I have to disagree, albeit mildly, on either account. This complaint reminds me of those lodged against the use of "Baruch Hashem" in response to an inquiry on one's well being. To me the error in this kind of thinking is somewhat encapsulated in the following passage:

"A not uncommon complaint of those who take too narrow a view of legitimate uses of language concerns the way in which words are "wasted" at social functions. 'So much talk, and so little said!' sums up this kind of criticism. And more than one person has been heard to remark, 'So and so always asks me how I am. What a hypocrite! He doesn't care in the least how I am!" Such remarks reveal a failure to understand the complex purposes for which language is used." (Introduction to Logic, Irving M. Copi, 5th Edition, page 55)

In the first case, I think it is important to recognize that a community has a legitimate need to ensure more than minimal participation of it's members. Your chaverim need you there. You are an essential part. Perhaps you do have legitimate reasons, even just down time. The phrase does, or at least can, connotate that there was a degree of expectation/obligation for you to come, but at the same time the fact that it was phrased in this manner rather than even a mild rebuke or challenge of your absence indicates that the commenter is probably trying to be dan l'kaf zchus over your absence. I do not agree with your characterization that the phrase is generally reflective of a "misery loves company" attitude or resentment that you failed to participate. What right does one have to take it to mean anything other than the event would have been more enjoyable with your presence, barring any sarcastic tone or other obvious indicator of insincerity?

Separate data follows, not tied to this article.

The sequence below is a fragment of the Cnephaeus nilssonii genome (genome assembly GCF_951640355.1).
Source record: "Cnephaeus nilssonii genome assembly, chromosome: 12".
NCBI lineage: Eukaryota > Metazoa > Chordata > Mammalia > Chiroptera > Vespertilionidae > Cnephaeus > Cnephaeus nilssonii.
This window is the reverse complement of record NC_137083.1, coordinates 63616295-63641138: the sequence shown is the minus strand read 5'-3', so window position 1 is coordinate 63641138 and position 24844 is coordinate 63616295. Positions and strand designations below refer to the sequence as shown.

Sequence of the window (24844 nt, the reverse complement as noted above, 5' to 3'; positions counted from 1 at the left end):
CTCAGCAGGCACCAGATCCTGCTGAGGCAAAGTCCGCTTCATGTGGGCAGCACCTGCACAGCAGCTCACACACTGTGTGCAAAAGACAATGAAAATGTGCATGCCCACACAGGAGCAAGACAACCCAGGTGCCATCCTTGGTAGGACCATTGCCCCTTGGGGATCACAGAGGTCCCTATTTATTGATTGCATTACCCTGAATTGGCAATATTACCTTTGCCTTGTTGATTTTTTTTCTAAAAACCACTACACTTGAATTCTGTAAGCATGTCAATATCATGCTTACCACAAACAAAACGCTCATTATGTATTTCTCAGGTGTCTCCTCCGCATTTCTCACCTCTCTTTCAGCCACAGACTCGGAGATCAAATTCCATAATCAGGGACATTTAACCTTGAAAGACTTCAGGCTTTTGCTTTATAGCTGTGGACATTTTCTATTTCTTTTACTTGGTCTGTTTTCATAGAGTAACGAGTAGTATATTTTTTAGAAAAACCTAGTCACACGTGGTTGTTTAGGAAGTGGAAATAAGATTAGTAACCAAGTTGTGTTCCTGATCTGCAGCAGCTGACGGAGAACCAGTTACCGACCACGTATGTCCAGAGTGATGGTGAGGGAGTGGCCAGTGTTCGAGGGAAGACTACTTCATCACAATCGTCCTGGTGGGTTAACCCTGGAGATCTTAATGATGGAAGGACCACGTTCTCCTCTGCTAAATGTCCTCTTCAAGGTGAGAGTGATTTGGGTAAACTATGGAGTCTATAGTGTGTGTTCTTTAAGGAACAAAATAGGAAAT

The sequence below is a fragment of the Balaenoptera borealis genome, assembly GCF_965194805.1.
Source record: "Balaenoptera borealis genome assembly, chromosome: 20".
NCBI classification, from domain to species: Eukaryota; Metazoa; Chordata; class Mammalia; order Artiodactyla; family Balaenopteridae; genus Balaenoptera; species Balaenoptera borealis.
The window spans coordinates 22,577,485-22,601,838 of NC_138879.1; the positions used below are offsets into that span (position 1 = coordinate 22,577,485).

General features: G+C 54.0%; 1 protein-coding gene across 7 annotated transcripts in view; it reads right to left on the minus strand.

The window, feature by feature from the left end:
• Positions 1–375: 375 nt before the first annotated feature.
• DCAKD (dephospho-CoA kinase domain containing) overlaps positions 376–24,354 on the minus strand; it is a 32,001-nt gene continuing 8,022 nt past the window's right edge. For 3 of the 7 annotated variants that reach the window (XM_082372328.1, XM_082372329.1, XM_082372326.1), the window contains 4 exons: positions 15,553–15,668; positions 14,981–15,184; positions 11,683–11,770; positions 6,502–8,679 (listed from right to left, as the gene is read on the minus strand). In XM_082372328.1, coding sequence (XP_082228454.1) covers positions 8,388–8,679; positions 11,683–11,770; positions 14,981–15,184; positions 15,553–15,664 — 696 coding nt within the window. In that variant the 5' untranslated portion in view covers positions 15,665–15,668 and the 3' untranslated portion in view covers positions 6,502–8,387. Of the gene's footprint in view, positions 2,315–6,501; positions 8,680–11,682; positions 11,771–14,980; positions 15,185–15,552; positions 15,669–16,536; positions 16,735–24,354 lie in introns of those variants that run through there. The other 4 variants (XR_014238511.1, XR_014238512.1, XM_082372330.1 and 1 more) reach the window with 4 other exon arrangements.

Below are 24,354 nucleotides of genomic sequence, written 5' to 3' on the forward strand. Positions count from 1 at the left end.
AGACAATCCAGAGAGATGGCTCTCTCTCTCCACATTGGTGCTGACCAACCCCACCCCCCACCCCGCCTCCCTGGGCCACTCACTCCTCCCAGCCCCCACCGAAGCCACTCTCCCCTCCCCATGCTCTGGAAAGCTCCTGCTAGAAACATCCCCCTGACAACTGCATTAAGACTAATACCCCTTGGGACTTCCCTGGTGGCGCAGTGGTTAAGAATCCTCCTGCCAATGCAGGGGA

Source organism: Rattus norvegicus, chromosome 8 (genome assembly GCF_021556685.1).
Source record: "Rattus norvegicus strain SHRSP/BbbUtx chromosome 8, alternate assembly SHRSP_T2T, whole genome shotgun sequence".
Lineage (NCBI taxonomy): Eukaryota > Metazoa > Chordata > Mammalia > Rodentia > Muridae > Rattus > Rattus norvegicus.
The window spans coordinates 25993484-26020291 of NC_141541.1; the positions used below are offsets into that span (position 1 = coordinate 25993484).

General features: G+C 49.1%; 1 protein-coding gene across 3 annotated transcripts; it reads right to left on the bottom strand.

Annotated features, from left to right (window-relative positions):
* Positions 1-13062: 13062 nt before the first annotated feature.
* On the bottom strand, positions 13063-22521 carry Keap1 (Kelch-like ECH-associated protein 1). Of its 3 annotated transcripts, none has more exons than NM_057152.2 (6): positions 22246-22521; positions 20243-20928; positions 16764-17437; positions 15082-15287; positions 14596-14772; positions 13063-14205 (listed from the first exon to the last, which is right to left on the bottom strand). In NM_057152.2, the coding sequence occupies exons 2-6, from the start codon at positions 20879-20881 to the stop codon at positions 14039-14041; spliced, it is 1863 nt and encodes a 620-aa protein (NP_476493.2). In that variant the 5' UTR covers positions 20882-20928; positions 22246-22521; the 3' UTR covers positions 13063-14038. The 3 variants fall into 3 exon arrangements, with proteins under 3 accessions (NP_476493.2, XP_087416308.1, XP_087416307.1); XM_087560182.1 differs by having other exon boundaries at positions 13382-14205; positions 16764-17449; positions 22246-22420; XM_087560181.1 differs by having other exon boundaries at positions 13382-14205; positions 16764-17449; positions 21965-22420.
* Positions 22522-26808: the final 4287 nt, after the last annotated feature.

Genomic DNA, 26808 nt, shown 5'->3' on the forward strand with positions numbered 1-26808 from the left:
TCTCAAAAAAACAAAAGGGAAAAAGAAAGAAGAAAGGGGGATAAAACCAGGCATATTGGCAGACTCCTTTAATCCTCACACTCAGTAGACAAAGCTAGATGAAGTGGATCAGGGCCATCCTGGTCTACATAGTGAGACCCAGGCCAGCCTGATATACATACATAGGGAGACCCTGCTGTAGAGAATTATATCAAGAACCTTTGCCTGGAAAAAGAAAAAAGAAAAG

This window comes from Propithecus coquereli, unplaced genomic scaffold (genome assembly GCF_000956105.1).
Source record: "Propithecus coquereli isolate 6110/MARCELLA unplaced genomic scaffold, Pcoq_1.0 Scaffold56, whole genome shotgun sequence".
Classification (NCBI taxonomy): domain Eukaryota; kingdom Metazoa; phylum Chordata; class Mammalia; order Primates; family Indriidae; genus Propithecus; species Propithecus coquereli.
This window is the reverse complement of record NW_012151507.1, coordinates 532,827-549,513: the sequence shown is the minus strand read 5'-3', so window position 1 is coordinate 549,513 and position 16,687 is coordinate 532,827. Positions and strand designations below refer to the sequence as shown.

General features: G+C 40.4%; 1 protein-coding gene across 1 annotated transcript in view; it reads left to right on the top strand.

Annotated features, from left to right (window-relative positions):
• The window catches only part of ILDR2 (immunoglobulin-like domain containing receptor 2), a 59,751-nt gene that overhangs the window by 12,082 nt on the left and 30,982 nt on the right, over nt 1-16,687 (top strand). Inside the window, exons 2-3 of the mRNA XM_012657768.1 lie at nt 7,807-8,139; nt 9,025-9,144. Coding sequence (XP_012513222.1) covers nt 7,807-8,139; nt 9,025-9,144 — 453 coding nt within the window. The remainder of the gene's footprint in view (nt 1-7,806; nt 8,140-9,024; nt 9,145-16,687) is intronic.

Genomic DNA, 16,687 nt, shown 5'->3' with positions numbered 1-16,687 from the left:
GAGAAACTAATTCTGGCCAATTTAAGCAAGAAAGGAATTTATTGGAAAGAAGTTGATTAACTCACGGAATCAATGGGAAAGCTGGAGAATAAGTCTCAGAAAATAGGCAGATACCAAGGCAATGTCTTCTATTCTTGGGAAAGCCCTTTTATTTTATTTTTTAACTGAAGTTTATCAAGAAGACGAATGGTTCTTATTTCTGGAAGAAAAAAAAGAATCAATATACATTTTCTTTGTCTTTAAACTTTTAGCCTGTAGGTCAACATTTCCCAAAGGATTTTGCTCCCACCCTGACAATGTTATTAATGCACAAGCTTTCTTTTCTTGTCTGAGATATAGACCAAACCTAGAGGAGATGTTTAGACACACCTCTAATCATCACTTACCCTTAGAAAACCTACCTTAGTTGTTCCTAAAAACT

Likewise, I don't see what basis one has to try to read other people's mind when they qualify an indication to act with an "im yirtzeh Hashem". Even when we can detect that it is said in a way that the speaker believes that the "ratzon" might be that it won't work out, who are we to suspect that it is because they don't plan to give it a serious effort or otherwise think in cannot happen? Shouldn't we rather take it as a sincere commitment that someone recognizes that they will have a great challenge achieving? Why is it better to qualify one's agreement by saying they "intend" to rather than an explicit recognition that Hakadosh Baruch Hu might not allow that intent to come to fruition?

Perhaps I'm reading this all wrong and am just feeling argumentative today. Even so it seems to me that one case is being critical of a perceived use of language perceived as imposing an unsolicited obligation on oneself (and criticizing a failure to met that obligation) while the second is being critical of the perceived use of language to passively evade an unsolicited expectation one has placed on others.